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3 Hallmarks of Standout CFOs

August 14, 2019

Contributor: Justin Lavelle

CFOs seeking to be more effective in their roles need to focus on a limited amount of high-impact behaviors.

CFOs are under increasing pressure to do it all. A confluence of trends, including M&A, cross-enterprise initiatives, industry consolidation and next-gen digital startups, are copresenting at historical highs, and never has there been more change — or more uncertainty — for organizations to manage. 

For CFOs, all this change has required significant adjustments in the way they approach not only their jobs, but also their personal time management and behaviors in the workplace. However, "doing everything better" is not the answer. CFOs must align their efforts with their organizations’ highest priorities and become personally effective at facilitating change and shaping their company's strategy.

"The role of the CFO is rapidly changing," says Dennis Gannon, VP, Advisory, Gartner. "To be more personally effective, CFOs will need to counterintuitively focus on fewer things, even as the organization makes more demands on their time.” 

What makes a CFO personally effective?

A CFO's personal effectiveness is measured by their performance against their CEO’s financial expectations and how well their organization exhibits "efficient growth" behaviors. In other words, how willing are business leaders to take risks to support long-term growth, and how much are those leaders encouraged by the finance team to take on healthy risks?

Learn more: Drive efficient growth

Using these criteria as a guide, Gartner interviewed more than 100 CFOs and found that just 22% scored as being personally effective. The data reveals that today's most personally effective CFOs share three key traits. Importantly, demographic and organizational traits such as age, tenure, gender and organization size or industry played no significant role in impacting a CFO’s personal effectiveness. 

Here’s what did matter:

1. Strategic partner to the CEO and board

The CFO's relationships with key stakeholders and business leaders play a significant role in being personally effective. CFOs must be willing to constructively challenge the CEO’s mind to improve decision making, often using their powers of influence and persuasion.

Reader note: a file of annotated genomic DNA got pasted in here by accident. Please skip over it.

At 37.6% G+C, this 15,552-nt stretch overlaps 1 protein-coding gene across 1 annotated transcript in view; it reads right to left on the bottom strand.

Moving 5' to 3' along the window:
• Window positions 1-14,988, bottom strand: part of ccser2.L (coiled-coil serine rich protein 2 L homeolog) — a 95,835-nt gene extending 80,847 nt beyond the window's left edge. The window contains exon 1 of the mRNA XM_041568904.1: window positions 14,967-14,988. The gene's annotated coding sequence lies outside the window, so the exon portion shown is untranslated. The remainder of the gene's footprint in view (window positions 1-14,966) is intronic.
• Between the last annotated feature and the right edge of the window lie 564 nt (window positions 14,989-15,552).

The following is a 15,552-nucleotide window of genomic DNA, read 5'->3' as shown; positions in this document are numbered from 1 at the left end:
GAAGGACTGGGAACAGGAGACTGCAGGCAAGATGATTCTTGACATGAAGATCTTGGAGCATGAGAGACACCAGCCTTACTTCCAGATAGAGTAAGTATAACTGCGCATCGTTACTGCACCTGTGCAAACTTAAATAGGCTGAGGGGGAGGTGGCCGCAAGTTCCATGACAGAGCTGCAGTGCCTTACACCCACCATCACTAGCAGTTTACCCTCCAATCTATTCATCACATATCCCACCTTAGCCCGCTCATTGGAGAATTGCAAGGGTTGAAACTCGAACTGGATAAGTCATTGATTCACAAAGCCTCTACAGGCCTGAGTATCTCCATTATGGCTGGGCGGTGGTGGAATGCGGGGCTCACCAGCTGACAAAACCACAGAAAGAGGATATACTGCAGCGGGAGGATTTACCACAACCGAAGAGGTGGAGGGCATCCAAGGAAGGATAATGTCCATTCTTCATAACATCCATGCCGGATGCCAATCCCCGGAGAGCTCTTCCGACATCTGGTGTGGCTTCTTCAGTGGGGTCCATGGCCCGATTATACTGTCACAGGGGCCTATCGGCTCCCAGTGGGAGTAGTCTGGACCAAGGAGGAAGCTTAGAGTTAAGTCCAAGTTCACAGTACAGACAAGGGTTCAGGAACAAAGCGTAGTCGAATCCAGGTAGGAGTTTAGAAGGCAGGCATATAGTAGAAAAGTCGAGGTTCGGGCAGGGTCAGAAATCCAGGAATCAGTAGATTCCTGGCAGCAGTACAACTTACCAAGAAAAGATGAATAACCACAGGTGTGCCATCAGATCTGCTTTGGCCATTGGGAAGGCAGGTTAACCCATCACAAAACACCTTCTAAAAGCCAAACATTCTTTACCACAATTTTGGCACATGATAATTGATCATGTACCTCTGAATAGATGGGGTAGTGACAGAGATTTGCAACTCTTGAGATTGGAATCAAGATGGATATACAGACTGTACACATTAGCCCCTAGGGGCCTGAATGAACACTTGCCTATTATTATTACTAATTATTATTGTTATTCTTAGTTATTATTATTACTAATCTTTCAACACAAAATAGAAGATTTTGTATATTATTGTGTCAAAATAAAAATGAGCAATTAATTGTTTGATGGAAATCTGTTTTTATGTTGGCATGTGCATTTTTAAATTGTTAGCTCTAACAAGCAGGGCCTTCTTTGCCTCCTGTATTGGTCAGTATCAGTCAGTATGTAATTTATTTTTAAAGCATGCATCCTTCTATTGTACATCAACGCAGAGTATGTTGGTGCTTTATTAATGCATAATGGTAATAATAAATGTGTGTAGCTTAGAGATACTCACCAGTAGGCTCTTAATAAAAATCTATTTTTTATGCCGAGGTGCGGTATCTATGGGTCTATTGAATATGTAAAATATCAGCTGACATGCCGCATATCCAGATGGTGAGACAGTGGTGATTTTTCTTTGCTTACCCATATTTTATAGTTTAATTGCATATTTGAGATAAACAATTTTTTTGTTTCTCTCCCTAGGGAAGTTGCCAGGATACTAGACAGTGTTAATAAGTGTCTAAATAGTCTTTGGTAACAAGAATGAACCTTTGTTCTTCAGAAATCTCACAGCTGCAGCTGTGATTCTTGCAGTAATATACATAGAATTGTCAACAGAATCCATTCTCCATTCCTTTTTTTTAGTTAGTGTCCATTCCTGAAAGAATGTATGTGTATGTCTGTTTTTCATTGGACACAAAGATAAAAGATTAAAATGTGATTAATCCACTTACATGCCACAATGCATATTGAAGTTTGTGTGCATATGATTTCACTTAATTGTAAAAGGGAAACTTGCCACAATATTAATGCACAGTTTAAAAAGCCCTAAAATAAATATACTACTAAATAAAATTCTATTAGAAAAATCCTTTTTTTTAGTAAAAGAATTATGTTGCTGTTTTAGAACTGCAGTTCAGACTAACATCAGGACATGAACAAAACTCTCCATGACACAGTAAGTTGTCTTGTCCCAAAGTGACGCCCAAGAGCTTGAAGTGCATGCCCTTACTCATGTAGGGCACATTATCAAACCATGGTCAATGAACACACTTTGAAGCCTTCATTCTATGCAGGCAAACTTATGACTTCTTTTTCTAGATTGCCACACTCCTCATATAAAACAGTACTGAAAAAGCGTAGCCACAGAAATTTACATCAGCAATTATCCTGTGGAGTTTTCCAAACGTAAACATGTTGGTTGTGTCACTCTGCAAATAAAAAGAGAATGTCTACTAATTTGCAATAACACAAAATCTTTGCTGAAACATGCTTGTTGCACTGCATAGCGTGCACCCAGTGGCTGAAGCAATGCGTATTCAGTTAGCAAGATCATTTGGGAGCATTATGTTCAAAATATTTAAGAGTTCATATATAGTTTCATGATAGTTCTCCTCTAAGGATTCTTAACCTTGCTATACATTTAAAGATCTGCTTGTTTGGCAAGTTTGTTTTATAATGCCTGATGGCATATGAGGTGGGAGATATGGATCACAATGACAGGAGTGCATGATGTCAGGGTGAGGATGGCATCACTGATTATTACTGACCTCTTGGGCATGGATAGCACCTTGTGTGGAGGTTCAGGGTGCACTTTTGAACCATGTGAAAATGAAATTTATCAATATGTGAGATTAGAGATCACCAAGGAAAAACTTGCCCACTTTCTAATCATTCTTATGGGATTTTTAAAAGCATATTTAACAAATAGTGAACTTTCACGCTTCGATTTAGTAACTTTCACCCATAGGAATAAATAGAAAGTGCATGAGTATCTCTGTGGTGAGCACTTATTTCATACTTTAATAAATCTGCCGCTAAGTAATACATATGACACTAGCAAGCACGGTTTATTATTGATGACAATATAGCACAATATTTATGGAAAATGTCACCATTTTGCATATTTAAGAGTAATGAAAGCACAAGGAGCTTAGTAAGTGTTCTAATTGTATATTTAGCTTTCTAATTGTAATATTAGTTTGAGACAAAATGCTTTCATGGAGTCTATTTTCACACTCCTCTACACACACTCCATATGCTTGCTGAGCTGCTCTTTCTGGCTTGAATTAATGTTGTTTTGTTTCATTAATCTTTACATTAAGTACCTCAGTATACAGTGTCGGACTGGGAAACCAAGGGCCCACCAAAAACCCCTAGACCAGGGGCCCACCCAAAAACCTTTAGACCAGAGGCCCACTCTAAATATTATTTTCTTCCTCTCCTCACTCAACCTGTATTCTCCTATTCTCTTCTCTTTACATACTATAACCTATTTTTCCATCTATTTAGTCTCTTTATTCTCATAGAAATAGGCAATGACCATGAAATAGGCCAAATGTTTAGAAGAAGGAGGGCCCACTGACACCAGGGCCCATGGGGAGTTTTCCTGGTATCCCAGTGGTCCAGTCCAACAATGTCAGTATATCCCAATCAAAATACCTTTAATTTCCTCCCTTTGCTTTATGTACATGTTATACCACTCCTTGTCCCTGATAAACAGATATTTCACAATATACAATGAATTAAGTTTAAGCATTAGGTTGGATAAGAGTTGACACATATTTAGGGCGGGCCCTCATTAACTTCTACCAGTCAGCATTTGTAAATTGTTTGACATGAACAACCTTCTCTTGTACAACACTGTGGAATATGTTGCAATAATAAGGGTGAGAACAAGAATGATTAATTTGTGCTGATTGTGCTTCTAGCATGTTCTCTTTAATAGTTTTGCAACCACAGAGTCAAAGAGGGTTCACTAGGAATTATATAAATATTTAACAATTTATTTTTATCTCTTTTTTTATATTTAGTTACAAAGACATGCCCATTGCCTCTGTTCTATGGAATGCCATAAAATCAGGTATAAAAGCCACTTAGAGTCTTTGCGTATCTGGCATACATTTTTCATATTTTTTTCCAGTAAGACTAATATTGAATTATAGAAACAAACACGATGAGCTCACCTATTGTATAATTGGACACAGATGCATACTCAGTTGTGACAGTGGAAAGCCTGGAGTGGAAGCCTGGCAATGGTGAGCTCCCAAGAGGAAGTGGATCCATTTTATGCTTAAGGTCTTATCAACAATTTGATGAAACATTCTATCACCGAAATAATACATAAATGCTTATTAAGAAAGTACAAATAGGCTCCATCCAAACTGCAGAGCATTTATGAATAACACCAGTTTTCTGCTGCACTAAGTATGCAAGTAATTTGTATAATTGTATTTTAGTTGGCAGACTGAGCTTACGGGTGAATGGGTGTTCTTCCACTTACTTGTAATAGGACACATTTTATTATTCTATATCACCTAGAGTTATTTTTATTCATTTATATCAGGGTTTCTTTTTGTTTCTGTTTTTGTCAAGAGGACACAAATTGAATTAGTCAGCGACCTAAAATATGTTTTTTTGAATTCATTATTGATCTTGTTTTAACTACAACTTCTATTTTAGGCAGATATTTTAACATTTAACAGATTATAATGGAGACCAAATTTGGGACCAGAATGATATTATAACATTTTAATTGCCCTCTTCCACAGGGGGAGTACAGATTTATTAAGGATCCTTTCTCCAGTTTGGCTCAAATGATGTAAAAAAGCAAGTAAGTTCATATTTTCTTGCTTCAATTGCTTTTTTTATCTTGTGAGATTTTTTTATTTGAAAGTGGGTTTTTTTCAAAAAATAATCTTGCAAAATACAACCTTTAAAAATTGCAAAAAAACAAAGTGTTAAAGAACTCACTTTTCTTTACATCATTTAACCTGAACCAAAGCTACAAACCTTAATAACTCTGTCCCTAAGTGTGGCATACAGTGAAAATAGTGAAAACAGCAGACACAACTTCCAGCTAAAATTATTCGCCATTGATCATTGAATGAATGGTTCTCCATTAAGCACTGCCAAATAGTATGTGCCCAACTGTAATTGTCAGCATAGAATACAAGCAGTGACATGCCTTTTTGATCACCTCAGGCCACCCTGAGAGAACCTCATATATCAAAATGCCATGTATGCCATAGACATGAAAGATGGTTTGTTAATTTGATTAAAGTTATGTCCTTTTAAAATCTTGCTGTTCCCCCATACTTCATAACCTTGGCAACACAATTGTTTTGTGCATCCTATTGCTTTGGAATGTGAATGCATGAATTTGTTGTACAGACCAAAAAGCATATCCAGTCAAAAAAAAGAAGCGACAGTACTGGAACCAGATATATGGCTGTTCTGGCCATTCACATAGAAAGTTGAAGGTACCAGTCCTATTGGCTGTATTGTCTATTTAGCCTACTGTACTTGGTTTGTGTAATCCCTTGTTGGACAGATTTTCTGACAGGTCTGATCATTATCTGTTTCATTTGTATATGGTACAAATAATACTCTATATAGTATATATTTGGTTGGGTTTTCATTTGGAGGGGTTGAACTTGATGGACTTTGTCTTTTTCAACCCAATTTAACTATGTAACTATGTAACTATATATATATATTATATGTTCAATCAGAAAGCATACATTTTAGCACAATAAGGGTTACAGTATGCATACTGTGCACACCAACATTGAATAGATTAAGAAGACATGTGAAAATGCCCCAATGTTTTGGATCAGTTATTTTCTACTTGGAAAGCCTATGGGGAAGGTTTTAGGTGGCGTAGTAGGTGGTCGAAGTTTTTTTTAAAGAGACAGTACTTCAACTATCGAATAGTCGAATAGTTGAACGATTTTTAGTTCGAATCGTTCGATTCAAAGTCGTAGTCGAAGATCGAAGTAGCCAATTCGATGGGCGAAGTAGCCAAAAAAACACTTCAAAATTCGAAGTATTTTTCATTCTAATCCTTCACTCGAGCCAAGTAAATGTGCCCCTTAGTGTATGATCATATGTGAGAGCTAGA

To support this trait, CFOs should be willing to tackle unfamiliar work, as long as it aligns to key business objectives. 

"CFOs must be fluent in new strategic initiatives such as digital transformation and innovation where the future health of the organization is at stake," says Gannon. “The ability to learn these areas and exert influence on their direction is a key factor for CFO effectiveness.” 

Learn more: How to Upgrade Your Finance Leadership Style

2. Strong customer orientation

Effective CFOs prioritize spending time directly with their customers — even more so than time spent with their peers. They have a strong relationship with their organization's head of sales and take personal ownership of the company's pricing strategy. CFOs surveyed by Gartner reported that they felt they were underinvested in customer engagement activities by nearly two hours per week, while spending significantly more time working within their department than they intended. 

3. Plugged into business performance

Finance leaders who stay connected to business performance across the organization are among the most personally effective. These CFOs have business-unit CFOs reporting directly to them, maintain relationships with all business-unit general managers and personally own performance-related activities.

Read more:Top 4 Actions for a New CFO

Tips for improving personal performance and time management

CFOs can focus on two main behaviors to drive their own personal effectiveness. First, focus on organizationwide relationships. Establish strong ties with key leaders like the head of sales, general managers, board members and the C-suite.

Second, remain focused on prioritization and time allocation. According to Gartner data, CFOs lose an entire day per week to the wrong activities. Reallocating time to the right things begins with following a "priority-time" cycle, in which the CFO publicly announces their priorities, removes low-return time investments, increases speed to impact with focused sprints and post-audits their time spent.

"The best CFOs are essentially taking what they know to work in protecting one scarce resource — available dollars — and using it to protect another equally scarce resource in their time," says Gannon. "Everything has an analog in finance process and follows an already established principle of how to drive the best return on those scarce resources. This is how CFOs evolve from good to great."

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